Okay so this is an extreme example that I use to make a point but what I wish to highlight here is the fact that the homeopathic intervention is even more complicated than the above example because it is in no way linear, it is highly complex. We don’t prescribe remedies with intent to affect change in one specific area; we aim at the whole vitality. Changes may be subtle, on many different levels and difficult to measure. Then there is the issue of how we disentangle the effects of the remedy from the effects of the therapeutic intervention. Another problem associated with uncontrolled studies is that of how we prove that it was the homeopathy that triggered a healing response and not some apparently irrelevant factor such as eating strawberries for lunch on Tuesday.

One of the main problems with using single case studies in research is that we can’t assume the conclusions can be generalized. What affects one person, in one particular state, in one particular moment, under particular (irreproducible) circumstances may not ever produce the same effect again. I’m not saying here that we cannot learn a great deal from case studies because I’m actually a great fan of this as a method for research and study, I just think we need to be careful about the claims we make about them.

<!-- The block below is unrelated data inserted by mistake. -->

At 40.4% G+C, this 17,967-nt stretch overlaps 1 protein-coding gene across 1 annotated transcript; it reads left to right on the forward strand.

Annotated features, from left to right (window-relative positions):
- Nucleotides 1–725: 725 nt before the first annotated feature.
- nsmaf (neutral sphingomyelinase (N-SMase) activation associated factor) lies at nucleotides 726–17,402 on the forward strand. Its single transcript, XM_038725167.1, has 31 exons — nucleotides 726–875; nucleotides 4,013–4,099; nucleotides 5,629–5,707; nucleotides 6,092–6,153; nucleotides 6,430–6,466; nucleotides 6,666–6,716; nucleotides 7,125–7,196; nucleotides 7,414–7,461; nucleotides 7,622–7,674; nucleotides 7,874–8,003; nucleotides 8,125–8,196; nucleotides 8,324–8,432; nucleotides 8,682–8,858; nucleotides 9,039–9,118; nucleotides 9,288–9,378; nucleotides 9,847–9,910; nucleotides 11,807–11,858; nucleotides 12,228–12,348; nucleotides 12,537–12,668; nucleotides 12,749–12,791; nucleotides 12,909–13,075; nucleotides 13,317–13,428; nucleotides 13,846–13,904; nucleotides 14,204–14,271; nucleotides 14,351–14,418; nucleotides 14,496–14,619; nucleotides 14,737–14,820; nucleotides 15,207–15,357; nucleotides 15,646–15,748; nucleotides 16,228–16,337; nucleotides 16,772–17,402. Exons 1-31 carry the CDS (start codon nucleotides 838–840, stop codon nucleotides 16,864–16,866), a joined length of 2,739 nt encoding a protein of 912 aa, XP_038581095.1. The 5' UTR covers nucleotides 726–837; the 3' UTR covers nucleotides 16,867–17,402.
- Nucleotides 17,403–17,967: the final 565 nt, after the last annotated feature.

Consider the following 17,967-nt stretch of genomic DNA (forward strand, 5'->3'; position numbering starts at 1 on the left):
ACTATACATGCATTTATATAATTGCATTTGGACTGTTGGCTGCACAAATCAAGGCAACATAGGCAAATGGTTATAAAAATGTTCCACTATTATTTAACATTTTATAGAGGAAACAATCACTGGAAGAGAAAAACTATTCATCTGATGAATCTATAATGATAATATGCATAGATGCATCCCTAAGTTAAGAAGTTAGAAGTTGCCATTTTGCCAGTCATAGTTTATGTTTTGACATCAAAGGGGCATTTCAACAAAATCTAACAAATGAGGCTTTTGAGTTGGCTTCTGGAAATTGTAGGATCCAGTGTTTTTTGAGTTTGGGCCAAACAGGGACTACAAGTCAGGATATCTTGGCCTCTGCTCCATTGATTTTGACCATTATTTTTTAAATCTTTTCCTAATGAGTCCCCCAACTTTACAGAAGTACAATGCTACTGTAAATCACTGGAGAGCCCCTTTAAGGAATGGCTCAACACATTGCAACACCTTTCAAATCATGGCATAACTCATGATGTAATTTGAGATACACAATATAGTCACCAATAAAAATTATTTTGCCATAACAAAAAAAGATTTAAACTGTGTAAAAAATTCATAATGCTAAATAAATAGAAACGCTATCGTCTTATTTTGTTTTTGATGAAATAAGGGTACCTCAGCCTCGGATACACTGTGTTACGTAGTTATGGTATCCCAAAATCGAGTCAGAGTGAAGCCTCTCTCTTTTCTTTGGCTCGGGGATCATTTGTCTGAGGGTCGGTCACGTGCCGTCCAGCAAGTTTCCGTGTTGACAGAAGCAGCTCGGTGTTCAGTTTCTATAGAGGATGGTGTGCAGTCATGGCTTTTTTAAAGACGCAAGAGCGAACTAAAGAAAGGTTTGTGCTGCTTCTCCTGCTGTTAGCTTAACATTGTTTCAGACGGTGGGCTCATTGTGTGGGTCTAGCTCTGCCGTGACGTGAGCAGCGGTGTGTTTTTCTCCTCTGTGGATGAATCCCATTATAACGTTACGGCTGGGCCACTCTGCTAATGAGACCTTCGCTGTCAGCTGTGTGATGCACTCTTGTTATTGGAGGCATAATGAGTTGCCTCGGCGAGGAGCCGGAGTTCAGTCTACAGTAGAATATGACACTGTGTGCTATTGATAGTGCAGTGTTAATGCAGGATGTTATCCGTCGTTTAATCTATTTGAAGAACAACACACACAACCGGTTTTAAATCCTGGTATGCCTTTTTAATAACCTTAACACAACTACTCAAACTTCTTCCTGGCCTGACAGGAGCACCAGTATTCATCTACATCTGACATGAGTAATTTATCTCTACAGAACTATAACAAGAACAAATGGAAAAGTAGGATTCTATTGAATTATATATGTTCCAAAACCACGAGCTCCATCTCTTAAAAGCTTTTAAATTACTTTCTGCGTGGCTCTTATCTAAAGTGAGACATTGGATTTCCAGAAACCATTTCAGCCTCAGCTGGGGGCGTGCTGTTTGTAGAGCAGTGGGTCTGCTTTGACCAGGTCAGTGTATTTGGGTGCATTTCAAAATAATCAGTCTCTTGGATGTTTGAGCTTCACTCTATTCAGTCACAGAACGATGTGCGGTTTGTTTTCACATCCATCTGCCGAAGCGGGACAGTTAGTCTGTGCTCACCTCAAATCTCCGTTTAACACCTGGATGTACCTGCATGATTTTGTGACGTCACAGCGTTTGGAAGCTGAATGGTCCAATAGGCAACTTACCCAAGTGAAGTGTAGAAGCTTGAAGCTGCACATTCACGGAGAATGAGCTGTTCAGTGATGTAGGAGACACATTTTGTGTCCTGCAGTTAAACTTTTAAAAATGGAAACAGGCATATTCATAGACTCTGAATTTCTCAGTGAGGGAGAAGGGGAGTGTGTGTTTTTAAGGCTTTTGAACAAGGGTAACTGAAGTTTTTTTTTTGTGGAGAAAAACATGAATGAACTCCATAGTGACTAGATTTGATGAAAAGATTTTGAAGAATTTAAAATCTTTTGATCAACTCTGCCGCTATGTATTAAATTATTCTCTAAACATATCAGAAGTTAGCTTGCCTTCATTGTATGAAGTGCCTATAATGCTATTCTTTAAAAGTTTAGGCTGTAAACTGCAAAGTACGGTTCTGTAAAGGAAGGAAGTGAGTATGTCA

Finally I would like to point out that I don’t think it’s a matter of which method, case studies or large-scale trials, I trust the most. Large-scale trials are fraught with their own problems and subject to many forms of bias. It’s more a matter of different tools for different tasks and each method provides us with a different sort of information. I maintain a healthy amount of mistrust of all conclusions that come out of clinical research because however seemingly objective it is there is always room for human error.

Neil: Your definitions really go to the core of some critical questions in contemporary medical research. Let me focus on one key issue raised by these definitions: you state “What affects one person, in one particular state, in one particular moment, under particular (irreproducible) circumstances may not ever produce the same effect again.”

Of course, this is the central problem with clinical practice in the first place, that, unlike a lab experiment, the same “experimental setup” can never be replicated – you can never see the same patient for the same “first interview,” and, once you have made an initial prescription, or intervention, you can never replicate his condition as it was prior to that first intervention.

But case studies are also constructed “systematically.” All good case studies will include the same elements, such as family history, personal development, present circumstances, health history, symptom picture, course of illness, lab results, etc. In a word, the fact that the Cochrane Collaboration has established its own hierarchy of standards for its own brand of systematic research does not mean that there are not other models for systematizing “data collection” – a.k.a. “case taking,” or for analyzing that data and formulating a statement regarding its reliability.